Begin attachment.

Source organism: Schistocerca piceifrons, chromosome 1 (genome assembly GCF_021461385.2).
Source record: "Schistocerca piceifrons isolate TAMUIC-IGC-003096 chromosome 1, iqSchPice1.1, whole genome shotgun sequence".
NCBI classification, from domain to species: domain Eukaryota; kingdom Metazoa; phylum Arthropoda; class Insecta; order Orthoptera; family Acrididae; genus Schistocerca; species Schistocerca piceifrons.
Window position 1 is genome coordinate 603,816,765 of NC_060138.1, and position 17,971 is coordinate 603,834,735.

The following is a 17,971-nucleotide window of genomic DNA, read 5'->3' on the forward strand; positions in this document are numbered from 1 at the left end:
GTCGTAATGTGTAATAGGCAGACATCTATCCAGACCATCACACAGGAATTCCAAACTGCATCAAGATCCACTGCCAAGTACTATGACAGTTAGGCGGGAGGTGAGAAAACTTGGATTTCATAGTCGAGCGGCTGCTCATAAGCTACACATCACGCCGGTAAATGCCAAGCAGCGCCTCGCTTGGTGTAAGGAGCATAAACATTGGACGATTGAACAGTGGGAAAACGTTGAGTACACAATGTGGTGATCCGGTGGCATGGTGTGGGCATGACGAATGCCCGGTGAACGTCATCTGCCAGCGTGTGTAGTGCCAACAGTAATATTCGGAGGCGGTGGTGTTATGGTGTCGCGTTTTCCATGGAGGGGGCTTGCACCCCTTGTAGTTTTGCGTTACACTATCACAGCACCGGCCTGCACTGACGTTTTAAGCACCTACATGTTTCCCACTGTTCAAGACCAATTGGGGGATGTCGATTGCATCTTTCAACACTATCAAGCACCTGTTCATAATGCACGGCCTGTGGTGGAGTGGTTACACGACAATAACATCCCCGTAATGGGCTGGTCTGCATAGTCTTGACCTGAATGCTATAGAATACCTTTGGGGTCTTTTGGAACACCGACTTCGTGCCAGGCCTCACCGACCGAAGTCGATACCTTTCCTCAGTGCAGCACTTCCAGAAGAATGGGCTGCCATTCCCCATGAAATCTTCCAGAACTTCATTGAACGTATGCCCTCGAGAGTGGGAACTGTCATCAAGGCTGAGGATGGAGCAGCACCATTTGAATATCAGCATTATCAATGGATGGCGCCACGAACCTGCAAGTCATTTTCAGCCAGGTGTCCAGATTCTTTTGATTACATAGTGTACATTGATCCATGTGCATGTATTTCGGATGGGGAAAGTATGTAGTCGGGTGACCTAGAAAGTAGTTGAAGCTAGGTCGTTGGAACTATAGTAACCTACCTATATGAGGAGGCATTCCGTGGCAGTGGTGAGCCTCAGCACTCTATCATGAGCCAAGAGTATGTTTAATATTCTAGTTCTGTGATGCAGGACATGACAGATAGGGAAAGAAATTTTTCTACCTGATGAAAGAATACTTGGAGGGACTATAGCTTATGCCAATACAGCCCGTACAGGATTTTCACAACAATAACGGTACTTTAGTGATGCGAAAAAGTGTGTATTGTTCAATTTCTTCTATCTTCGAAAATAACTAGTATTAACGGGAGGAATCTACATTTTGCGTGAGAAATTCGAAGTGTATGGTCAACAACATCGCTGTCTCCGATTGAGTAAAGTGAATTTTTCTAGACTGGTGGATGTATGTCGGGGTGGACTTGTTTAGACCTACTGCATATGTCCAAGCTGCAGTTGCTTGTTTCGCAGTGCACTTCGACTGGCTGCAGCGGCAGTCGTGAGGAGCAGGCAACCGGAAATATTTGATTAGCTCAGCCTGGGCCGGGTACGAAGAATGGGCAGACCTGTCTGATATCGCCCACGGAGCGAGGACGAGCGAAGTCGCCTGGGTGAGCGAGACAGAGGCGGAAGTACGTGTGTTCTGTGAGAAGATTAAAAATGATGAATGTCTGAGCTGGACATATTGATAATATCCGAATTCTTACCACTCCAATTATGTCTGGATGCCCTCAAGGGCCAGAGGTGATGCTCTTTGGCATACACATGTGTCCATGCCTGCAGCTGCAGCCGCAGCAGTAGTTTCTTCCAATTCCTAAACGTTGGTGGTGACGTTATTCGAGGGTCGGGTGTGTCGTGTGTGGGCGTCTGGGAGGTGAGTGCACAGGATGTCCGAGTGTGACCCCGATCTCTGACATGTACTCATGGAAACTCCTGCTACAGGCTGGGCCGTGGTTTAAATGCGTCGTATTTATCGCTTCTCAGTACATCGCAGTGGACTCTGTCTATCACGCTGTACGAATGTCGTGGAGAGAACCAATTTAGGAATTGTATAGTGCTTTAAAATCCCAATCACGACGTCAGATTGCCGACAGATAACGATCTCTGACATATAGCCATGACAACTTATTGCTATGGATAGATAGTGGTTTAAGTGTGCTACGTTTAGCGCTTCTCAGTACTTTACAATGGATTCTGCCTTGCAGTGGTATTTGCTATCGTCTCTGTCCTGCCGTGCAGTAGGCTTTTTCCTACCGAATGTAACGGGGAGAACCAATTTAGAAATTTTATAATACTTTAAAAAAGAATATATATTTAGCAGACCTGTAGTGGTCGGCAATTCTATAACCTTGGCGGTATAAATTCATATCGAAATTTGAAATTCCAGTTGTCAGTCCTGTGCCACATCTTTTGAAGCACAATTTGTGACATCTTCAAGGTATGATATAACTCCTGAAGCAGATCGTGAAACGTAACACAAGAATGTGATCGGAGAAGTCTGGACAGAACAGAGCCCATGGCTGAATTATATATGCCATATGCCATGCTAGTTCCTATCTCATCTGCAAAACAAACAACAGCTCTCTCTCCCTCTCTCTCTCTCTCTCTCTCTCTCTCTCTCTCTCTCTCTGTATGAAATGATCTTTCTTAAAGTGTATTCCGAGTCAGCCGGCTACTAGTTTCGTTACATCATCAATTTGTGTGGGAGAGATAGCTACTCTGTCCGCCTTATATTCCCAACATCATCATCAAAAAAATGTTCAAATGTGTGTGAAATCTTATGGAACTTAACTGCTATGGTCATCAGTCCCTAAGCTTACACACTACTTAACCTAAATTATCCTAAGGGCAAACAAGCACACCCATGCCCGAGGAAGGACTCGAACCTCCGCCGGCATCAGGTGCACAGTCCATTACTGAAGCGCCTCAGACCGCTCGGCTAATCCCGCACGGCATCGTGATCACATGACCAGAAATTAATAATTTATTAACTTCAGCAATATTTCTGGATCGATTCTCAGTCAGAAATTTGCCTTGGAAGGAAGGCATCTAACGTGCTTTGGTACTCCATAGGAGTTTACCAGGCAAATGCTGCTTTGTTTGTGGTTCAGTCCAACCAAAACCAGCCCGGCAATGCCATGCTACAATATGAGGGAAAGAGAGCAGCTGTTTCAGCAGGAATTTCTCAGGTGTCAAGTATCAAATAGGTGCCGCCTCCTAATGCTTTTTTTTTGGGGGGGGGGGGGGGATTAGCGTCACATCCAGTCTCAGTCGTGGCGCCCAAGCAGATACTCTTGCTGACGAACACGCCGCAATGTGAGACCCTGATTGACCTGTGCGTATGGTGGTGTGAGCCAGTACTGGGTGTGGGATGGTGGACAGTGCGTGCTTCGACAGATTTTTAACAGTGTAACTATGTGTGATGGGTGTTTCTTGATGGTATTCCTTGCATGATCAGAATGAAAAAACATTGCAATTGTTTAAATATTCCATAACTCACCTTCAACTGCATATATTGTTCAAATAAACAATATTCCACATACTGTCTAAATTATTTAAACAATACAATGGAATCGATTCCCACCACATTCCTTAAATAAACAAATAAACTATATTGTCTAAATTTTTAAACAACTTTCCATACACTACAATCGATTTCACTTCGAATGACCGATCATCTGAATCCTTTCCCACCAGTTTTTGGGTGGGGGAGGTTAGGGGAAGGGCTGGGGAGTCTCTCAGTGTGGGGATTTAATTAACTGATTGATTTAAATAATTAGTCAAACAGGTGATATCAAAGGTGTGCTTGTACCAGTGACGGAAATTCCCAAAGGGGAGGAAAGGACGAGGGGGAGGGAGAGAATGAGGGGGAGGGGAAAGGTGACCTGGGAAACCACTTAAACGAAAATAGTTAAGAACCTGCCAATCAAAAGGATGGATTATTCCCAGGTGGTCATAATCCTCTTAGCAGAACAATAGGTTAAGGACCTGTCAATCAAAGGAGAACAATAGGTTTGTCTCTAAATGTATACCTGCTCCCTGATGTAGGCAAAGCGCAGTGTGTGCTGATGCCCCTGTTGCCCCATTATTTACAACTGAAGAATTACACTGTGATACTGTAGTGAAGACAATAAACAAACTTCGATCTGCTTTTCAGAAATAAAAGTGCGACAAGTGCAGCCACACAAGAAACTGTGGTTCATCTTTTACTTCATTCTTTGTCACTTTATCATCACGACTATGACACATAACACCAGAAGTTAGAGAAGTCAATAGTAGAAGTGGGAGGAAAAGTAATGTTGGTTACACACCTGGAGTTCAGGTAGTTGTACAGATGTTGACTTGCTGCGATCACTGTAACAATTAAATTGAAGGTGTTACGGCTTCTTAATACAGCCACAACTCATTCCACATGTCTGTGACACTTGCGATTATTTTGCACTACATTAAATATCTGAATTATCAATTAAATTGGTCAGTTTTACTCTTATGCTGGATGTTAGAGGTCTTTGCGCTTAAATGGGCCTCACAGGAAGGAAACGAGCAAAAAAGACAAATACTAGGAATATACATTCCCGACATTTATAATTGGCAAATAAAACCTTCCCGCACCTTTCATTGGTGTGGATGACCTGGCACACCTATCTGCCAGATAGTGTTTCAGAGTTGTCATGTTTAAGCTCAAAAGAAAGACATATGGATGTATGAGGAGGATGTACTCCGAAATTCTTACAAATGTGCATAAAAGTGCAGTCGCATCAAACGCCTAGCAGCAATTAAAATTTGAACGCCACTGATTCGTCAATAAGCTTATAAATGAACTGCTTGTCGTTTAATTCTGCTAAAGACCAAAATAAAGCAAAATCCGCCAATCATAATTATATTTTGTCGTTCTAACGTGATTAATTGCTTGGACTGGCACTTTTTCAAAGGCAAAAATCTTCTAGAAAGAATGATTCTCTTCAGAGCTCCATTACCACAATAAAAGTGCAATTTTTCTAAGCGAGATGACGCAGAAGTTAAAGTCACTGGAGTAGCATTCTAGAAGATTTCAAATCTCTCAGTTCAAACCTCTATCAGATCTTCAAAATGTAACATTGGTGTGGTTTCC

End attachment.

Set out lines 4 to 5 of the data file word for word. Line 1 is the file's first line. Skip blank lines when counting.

Window position 1 is genome coordinate 603,816,765 of NC_060138.1, and position 17,971 is coordinate 603,834,735.

The following is a 17,971-nucleotide window of genomic DNA, read 5'->3' on the forward strand; positions in this document are numbered from 1 at the left end: